By Jose Antonio Vargas and Darryl Fears
Washington Post Staff Writers
Sunday, March 15, 2009; A01
At least 3 percent of District residents have HIV or AIDS, a total that far surpasses the 1 percent threshold that constitutes a "generalized and severe" epidemic, according to a report scheduled to be released by health officials tomorrow.
That translates into 2,984 residents per every 100,000 over the age of 12 -- or 15,120 -- according to the 2008 epidemiology report by the District's HIV/AIDS office.
"Our rates are higher than West Africa," said Shannon L. Hader, director of the District's HIV/AIDS Administration, who once led the Federal Centers for Disease Control and Prevention's work in Zimbabwe. "They're on par with Uganda and some parts of Kenya."
"We have every mode of transmission" -- men having sex with men, heterosexual and injected drug use -- "going up, all on the rise, and we have to deal with them," Hader said.
In addition to the epidemiology report, the city is also releasing a study on heterosexual behavior tomorrow. That report, funded by the CDC, was conducted by the George Washington University School of Health and Health Services.
Among its findings: Almost half of those who had connections to the parts of the city with the highest AIDS prevalence and poverty rates said they had overlapping sexual partners within the past 12 months, three in five said they were aware of their own HIV status, and three in 10 said they had used a condom the last time they had sex.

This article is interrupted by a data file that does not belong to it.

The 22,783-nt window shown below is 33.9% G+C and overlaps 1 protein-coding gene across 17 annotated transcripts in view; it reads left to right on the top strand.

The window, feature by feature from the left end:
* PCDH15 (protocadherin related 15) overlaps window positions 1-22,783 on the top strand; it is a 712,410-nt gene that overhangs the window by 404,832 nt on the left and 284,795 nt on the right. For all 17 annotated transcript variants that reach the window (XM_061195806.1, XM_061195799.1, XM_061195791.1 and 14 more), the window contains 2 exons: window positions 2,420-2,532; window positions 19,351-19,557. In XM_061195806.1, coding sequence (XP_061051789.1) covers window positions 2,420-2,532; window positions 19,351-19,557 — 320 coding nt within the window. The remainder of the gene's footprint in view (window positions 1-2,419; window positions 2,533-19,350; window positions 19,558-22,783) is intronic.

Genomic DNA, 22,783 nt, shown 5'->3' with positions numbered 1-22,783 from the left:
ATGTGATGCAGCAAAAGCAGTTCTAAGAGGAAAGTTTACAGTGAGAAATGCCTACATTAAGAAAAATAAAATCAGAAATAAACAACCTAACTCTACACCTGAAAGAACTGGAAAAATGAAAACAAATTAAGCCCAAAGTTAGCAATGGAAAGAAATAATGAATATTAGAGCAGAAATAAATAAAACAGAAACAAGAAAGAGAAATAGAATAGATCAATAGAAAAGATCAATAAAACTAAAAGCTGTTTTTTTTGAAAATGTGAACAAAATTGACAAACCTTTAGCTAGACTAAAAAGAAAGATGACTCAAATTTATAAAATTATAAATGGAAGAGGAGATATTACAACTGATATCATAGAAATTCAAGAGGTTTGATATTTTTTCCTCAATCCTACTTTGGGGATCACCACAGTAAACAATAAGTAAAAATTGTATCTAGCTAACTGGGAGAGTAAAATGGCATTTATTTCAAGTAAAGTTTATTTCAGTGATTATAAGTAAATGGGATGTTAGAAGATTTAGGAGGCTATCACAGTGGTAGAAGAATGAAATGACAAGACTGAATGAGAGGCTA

Together, the reports offer a sobering assessment in a city that for years has stumbled in combating HIV and AIDS and is just beginning to regain its footing. A more accurate accounting of the crisis offers a chance to contain what is largely a preventable disease.
So urgent is the concern that the HIV/AIDS Administration took the relatively rare step of couching the city's infections in a percentage, harkening to 1992, when San Francisco, around the height of its epidemic, announced that 4 percent of its population was HIV positive. But the report also cautions that "we know that the true number of residents currently infected and living with HIV is certainly higher."
The District's report found a 22 percent increase in HIV and AIDS cases from the 12,428 reported at the end of 2006, touching every race and sex across population and neighborhoods, with an epidemic level in all but one of the eight wards. Black men, with an infection rate of nearly 7 percent, carry the weight of the disease, according to the report, which also underscores that the District's HIV and AIDS population is aging. Almost 1 in 10 residents between the ages of 40 and 49 has the virus.
The report notes that "this growing population will have significant implications on the District's health care system" as residents face chronic medical problems associated with aging and fighting a disease that compromises the immune system.